Parashah 6: Tol’dot (History)
The rabbis claim while Avraham’s life was characterized by chessed, loving kindness, Yitzchak, Isaac’s purpose was to create a line between good and evil, represented by Ya’akov, Jacob, and Esav, Esau, requiring gevuah, strength. In Tol’dot, we discover one is not isolated from the other; strength needs loving kindness and loving kindness needs strength to function properly.
In Genesis 25, then, we are introduced to the birth of Esav and Ya’akov, the fighting twins within Rivka’s womb. In her attempt to understand why the two would be battling each other, even before birth, Rivka (Rebecca) sought out God’s help and was told by Adonai, There are two nations in your womb. From birth they will be two rival peoples. One of these peoples will be stronger than the other, and the older will serve the younger. (Genesis 25:23) Clearly there is a message for us today, from the two sons of Rivka and Yitzchak (Isaac) – Esau would be the antagonist in the ongoing battle between the sons of Yitzchak, while Ya’akov (Jacob) would prevail as the stronger. There are two levels of teaching within the story of Esau and Ya’akov, the first message being that of integrity.
Esau was the one who displayed a grave lack of integrity, as he traded his birthright for a bowl of stew. Let’s revisit that moment: One day when Ya‘akov had cooked some stew, ‘Esav came in from the open country, exhausted, 30 and said to Ya‘akov, “Please! Let me gulp down some of that red stuff — that red stuff! I’m exhausted!” (This is why he was called Edom [red].) 31 Ya‘akov answered, “First sell me your rights as the firstborn.” 32 “Look, I’m about to die!” said ‘Esav. “What use to me are my rights as the firstborn?” 33 Ya‘akov said, “First, swear to me!” So he swore to him, thus selling his birthright to Ya‘akov. 34 Then Ya‘akov gave him bread and lentil stew; he ate and drank, got up and went on his way. Thus ‘Esav showed how little he valued his birthright. (Genesis 25:29-34) In this passage we see both parties displayed a grievous lack of integrity. I doubt very much that Esau was about to die, merely for missing one day’s meal and, thus, giving away his birthright, given to him by Adonai Tzivaot, was dishonest and a denial of Adonai’s position in his life.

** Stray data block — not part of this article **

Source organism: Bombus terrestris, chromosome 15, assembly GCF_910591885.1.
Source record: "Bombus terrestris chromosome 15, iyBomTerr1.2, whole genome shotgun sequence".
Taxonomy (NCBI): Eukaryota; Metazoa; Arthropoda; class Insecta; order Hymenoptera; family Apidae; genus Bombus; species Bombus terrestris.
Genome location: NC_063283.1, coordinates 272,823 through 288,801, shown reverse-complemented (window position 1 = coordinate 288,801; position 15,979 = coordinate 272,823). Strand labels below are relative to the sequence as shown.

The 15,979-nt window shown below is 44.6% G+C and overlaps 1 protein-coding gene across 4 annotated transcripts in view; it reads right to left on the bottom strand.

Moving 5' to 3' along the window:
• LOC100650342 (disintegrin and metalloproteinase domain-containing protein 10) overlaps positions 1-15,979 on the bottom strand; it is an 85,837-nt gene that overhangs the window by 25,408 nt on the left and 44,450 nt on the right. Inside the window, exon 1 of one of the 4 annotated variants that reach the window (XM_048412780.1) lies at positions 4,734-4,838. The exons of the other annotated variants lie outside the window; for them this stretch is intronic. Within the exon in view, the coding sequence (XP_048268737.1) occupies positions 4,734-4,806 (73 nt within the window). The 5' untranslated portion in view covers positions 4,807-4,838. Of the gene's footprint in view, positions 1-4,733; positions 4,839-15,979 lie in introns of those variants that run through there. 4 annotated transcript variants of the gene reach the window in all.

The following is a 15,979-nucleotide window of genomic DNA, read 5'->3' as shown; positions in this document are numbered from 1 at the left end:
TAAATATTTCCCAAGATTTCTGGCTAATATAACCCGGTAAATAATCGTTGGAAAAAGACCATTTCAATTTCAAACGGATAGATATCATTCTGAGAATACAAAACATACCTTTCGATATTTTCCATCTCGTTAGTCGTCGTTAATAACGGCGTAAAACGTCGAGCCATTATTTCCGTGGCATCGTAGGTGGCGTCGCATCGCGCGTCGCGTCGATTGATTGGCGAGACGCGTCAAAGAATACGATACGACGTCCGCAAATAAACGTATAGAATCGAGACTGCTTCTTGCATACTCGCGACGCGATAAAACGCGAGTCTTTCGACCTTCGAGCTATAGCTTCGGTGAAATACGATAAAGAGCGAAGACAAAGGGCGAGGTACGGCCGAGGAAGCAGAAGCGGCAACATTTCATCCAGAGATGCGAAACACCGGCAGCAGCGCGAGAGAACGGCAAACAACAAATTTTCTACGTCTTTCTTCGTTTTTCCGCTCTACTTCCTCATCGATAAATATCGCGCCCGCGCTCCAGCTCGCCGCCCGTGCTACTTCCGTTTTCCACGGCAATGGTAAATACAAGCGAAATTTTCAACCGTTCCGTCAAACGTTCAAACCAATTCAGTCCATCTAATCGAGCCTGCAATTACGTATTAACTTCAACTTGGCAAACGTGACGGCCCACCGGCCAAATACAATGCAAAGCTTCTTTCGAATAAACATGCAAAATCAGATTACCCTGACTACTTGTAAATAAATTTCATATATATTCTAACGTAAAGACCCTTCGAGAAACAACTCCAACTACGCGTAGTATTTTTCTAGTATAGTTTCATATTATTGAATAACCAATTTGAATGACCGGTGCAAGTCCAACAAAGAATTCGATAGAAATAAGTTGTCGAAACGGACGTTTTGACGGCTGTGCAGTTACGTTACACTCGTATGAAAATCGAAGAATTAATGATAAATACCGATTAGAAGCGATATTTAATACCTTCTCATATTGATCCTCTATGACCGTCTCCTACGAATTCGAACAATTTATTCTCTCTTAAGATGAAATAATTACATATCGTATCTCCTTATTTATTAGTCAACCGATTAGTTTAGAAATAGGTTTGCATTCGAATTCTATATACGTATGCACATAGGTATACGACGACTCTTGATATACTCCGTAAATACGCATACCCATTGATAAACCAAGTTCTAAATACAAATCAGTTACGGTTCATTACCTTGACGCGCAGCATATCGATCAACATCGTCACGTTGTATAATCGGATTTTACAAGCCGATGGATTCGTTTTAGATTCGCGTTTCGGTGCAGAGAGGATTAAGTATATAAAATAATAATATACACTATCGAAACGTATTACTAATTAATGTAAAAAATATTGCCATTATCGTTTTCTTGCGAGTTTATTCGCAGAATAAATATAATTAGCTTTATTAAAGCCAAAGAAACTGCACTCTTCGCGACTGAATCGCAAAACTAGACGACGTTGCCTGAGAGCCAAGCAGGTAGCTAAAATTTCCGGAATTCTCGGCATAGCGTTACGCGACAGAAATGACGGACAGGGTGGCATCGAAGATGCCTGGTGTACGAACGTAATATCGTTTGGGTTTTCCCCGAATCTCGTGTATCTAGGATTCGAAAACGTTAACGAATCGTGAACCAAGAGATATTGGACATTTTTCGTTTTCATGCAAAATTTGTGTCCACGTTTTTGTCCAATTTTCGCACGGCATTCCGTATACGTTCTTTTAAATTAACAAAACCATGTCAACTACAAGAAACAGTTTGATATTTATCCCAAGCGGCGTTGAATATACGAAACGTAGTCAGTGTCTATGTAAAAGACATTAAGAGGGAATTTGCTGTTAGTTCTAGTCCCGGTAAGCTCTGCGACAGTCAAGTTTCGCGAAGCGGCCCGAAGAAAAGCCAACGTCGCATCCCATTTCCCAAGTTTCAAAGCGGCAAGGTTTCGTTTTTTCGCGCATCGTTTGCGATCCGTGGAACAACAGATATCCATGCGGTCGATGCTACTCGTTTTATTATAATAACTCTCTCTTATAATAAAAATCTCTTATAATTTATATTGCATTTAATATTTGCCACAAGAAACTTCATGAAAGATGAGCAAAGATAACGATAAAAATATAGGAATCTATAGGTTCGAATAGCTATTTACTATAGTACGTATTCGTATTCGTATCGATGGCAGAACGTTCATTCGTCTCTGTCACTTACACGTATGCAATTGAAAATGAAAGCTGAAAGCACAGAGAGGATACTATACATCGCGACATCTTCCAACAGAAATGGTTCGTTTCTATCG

By a similar token, Ya’akov also displayed a lack of integrity, when he took advantage of Esau’s position and demanded his birthright in exchange for a mere bowl of stew. Why then, did God judge Esau’s lack of integrity greater than Ya’akov’s? Frankly, I’m not so sure He did.
Esau was a man of the field and forest; he was much more secure and comfortable being in the woods, hunting. Ya’akov, on the other hand, was much more a community man; he was much more comfortable being with his family, especially his mother Rivka /Rebecca.
The second lesson which comes through the story of Esau and Ya’akov, deals with whom Adonai chooses to be blessed and to receive grace. Was the fact that Esau was a non-religious sinner different from Ya’akov’s being a religious sinner?
And what do I really mean by that? Right from the beginning, Adonai saw which son of Yitzchak would love Him, in spite of their sinful natures. We see this much later, when the prophet Malachi wrote, in Chapter 1: Esav was Ya‘akov’s brother. Yet I loved Ya‘akov but hated ‘Esav. I made his mountains desolate and gave his territory to desert jackals. (Malachi 1:2,3) The line of Adonai Yeshua, The Lord Jesus, came through Ya’akov, not through Esau, who was the elder of the two boys. Adonai saw something in Ya’akov, a redemptive spirit perhaps, which he did not see either in Esau or in his descendants, the Edomites. We know Ya’akov had a heart for God, which he demonstrated many times throughout his life. However, by deceiving Esau and his father, Yitzchak, there were consequences to pay.
I believe Ya’akov needed to understand what it meant to be betrayed, as he betrayed both Esau and his father.
 Avodah Zarah 1:2,3.